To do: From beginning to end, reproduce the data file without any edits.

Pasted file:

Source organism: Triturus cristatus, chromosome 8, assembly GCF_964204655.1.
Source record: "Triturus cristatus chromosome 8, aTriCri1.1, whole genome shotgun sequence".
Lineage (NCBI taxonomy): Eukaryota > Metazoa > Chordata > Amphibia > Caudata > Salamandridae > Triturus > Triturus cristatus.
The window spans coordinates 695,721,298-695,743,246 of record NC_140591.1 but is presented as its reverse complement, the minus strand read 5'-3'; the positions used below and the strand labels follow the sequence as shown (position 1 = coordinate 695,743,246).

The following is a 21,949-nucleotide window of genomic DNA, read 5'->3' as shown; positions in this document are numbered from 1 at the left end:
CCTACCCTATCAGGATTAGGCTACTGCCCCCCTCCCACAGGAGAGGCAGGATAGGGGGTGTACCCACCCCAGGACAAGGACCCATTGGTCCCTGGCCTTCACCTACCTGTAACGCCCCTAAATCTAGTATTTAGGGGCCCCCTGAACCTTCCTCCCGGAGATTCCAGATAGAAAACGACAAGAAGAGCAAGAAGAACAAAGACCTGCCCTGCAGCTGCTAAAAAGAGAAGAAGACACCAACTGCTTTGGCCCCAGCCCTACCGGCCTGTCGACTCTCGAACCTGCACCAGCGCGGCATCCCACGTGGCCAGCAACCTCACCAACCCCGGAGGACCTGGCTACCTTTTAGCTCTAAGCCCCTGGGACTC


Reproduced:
Source organism: Triturus cristatus, chromosome 8, assembly GCF_964204655.1.
Source record: "Triturus cristatus chromosome 8, aTriCri1.1, whole genome shotgun sequence".
Lineage (NCBI taxonomy): Eukaryota > Metazoa > Chordata > Amphibia > Caudata > Salamandridae > Triturus > Triturus cristatus.
The window spans coordinates 695,721,298-695,743,246 of record NC_140591.1 but is presented as its reverse complement, the minus strand read 5'-3'; the positions used below and the strand labels follow the sequence as shown (position 1 = coordinate 695,743,246).

The following is a 21,949-nucleotide window of genomic DNA, read 5'->3' as shown; positions in this document are numbered from 1 at the left end:
CCTACCCTATCAGGATTAGGCTACTGCCCCCCTCCCACAGGAGAGGCAGGATAGGGGGTGTACCCACCCCAGGACAAGGACCCATTGGTCCCTGGCCTTCACCTACCTGTAACGCCCCTAAATCTAGTATTTAGGGGCCCCCTGAACCTTCCTCCCGGAGATTCCAGATAGAAAACGACAAGAAGAGCAAGAAGAACAAAGACCTGCCCTGCAGCTGCTAAAAAGAGAAGAAGACACCAACTGCTTTGGCCCCAGCCCTACCGGCCTGTCGACTCTCGAACCTGCACCAGCGCGGCATCCCACGTGGCCAGCAACCTCACCAACCCCGGAGGACCTGGCTACCTTTTAGCTCTAAGCCCCTGGGACTC